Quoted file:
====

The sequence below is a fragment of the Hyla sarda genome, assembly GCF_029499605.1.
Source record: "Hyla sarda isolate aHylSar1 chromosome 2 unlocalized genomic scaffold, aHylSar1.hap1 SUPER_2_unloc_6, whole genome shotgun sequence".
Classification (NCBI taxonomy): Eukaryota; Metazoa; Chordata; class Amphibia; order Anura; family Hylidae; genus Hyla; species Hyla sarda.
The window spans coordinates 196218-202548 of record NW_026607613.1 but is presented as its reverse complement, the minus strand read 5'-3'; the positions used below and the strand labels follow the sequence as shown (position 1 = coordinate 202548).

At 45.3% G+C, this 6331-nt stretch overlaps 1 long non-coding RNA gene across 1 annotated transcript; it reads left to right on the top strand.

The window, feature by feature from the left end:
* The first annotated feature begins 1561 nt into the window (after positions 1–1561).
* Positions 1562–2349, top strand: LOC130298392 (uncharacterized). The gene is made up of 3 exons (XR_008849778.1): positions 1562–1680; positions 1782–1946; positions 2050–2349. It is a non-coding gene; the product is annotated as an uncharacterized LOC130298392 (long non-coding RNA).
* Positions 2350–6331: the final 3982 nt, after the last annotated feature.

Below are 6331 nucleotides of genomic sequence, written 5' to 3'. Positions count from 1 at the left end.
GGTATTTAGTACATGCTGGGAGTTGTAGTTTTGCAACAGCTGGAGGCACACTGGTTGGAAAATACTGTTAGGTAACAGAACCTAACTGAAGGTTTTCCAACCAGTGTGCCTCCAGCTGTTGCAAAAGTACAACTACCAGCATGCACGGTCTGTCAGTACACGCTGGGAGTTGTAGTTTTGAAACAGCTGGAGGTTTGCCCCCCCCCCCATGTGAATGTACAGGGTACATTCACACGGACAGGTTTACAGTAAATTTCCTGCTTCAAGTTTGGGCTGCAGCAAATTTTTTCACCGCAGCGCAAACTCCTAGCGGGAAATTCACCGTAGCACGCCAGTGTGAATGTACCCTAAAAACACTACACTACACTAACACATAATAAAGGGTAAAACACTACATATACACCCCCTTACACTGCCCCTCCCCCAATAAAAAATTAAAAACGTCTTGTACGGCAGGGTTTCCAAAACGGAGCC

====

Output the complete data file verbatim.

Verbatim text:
The sequence below is a fragment of the Hyla sarda genome, assembly GCF_029499605.1.
Source record: "Hyla sarda isolate aHylSar1 chromosome 2 unlocalized genomic scaffold, aHylSar1.hap1 SUPER_2_unloc_6, whole genome shotgun sequence".
Classification (NCBI taxonomy): Eukaryota; Metazoa; Chordata; class Amphibia; order Anura; family Hylidae; genus Hyla; species Hyla sarda.
The window spans coordinates 196218-202548 of record NW_026607613.1 but is presented as its reverse complement, the minus strand read 5'-3'; the positions used below and the strand labels follow the sequence as shown (position 1 = coordinate 202548).

At 45.3% G+C, this 6331-nt stretch overlaps 1 long non-coding RNA gene across 1 annotated transcript; it reads left to right on the top strand.

The window, feature by feature from the left end:
* The first annotated feature begins 1561 nt into the window (after positions 1–1561).
* Positions 1562–2349, top strand: LOC130298392 (uncharacterized). The gene is made up of 3 exons (XR_008849778.1): positions 1562–1680; positions 1782–1946; positions 2050–2349. It is a non-coding gene; the product is annotated as an uncharacterized LOC130298392 (long non-coding RNA).
* Positions 2350–6331: the final 3982 nt, after the last annotated feature.

Below are 6331 nucleotides of genomic sequence, written 5' to 3'. Positions count from 1 at the left end.
GGTATTTAGTACATGCTGGGAGTTGTAGTTTTGCAACAGCTGGAGGCACACTGGTTGGAAAATACTGTTAGGTAACAGAACCTAACTGAAGGTTTTCCAACCAGTGTGCCTCCAGCTGTTGCAAAAGTACAACTACCAGCATGCACGGTCTGTCAGTACACGCTGGGAGTTGTAGTTTTGAAACAGCTGGAGGTTTGCCCCCCCCCCCATGTGAATGTACAGGGTACATTCACACGGACAGGTTTACAGTAAATTTCCTGCTTCAAGTTTGGGCTGCAGCAAATTTTTTCACCGCAGCGCAAACTCCTAGCGGGAAATTCACCGTAGCACGCCAGTGTGAATGTACCCTAAAAACACTACACTACACTAACACATAATAAAGGGTAAAACACTACATATACACCCCCTTACACTGCCCCTCCCCCAATAAAAAATTAAAAACGTCTTGTACGGCAGGGTTTCCAAAACGGAGCC